A mock weather report looking 35 years into the future has painted a stark picture of a wintry New Zealand, ravaged by extreme conditions including both drought and flooding.

Just days before world leaders meet in Paris to discuss a global climate change deal, a futuristic fake MetService forecast for August 14, 2050 has appeared on social media.

TV meteorologist Chester Lampkin shows that winter temperatures that day ranging from 12C to 20C -- up to 3C warmer than normal for a winter's day.

It shows showers and thunderstorms across Northland, Auckland, and Hamilton, with 70-90mm daily rainfall causing flooding and closures to an "underwater" Northern Motorway, North-Western Motorway, and Tamaki Drive.

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Coastal flood warnings are in effect for Auckland's coastline.

Most of Canterbury, meanwhile, is parched and under a fire risk.

The simulated footage showed the Hurunui District in North Canterbury to be at high fire risk.

At tourist hot-spot of Hanmer Springs "300-500 firefighters" are fighting a massive wildfire.

"Just a year ago, we were talking about extreme rains for this part of New Zealand, and now we're talking about drought and fire. We keep going back and forth in the extremes of the weather," said the meteorologist in the 4.55 minute clip posted on the World Meteorological Organisation (WMO) YouTube channel.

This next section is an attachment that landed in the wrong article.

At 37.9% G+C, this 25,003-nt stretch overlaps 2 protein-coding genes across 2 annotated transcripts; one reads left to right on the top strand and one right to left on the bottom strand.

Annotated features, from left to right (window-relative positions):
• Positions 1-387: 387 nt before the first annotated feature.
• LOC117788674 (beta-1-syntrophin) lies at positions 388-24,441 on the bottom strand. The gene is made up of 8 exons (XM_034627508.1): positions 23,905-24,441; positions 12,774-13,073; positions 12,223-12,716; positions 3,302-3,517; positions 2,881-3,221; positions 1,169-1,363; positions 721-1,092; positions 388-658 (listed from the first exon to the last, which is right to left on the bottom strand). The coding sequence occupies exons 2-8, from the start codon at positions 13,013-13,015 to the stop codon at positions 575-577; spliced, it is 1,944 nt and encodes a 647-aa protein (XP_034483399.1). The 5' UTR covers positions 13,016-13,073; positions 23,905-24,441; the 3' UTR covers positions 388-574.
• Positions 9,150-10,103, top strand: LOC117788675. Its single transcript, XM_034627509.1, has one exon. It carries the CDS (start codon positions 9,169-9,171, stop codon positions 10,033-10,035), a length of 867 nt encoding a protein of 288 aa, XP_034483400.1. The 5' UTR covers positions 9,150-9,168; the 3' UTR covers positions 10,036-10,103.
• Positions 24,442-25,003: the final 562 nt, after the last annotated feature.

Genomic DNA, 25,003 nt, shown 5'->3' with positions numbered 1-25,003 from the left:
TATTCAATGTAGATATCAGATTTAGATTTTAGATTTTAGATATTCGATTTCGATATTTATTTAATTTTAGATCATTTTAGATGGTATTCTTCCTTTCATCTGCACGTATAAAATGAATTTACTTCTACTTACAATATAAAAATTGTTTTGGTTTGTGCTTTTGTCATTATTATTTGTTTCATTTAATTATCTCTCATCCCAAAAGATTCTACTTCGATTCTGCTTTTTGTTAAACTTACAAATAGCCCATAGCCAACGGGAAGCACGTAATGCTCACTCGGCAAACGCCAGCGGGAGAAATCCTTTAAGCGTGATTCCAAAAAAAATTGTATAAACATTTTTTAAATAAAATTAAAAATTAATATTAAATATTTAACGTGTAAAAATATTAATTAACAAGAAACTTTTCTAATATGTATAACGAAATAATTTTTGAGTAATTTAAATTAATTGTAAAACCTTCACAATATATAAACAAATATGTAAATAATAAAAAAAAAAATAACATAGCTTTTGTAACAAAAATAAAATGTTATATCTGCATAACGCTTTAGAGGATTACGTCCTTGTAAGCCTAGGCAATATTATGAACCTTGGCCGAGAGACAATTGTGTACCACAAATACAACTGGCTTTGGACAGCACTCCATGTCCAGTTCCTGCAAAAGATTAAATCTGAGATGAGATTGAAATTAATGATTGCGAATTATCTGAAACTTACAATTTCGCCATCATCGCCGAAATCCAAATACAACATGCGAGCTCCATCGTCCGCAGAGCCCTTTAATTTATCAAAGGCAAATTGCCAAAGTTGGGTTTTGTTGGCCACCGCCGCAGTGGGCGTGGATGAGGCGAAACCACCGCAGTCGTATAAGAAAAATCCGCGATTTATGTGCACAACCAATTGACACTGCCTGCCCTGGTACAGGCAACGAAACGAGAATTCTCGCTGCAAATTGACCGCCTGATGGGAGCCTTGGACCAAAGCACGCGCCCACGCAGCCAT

The video ends with a message from UN Secretary-General Ban Ki-Moon and WMO Secretary-General Michel Jarraud who say climate change will "increasingly affect our day-to-day weather".

"But we don't have to wait until 2050 to witness its impact," he says.

"Already today, many parts of the world are experiencing more intense rainfall, floods, storms, heatwaves, droughts ... we have to minimise these negative impacts and the best way to do that is to rapidly and significantly reduce our emissions of carbon dioxide and other greenhouse gases."

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Christiana Figueres, Executive Secretary of the United Nations Framework Convention on Climate Change, urged for action on "at least two levels".

"We need a new robust global climate change agreement and we need local policy that points us to a green growth and action by investors, industry, cities and regions. Then we can arrive at a stable climate neutral future."

New Zealand presently has a current unconditional emissions target of 5 per cent below 1990 levels by 2020, and 50 per cent below 1990 levels by 2050.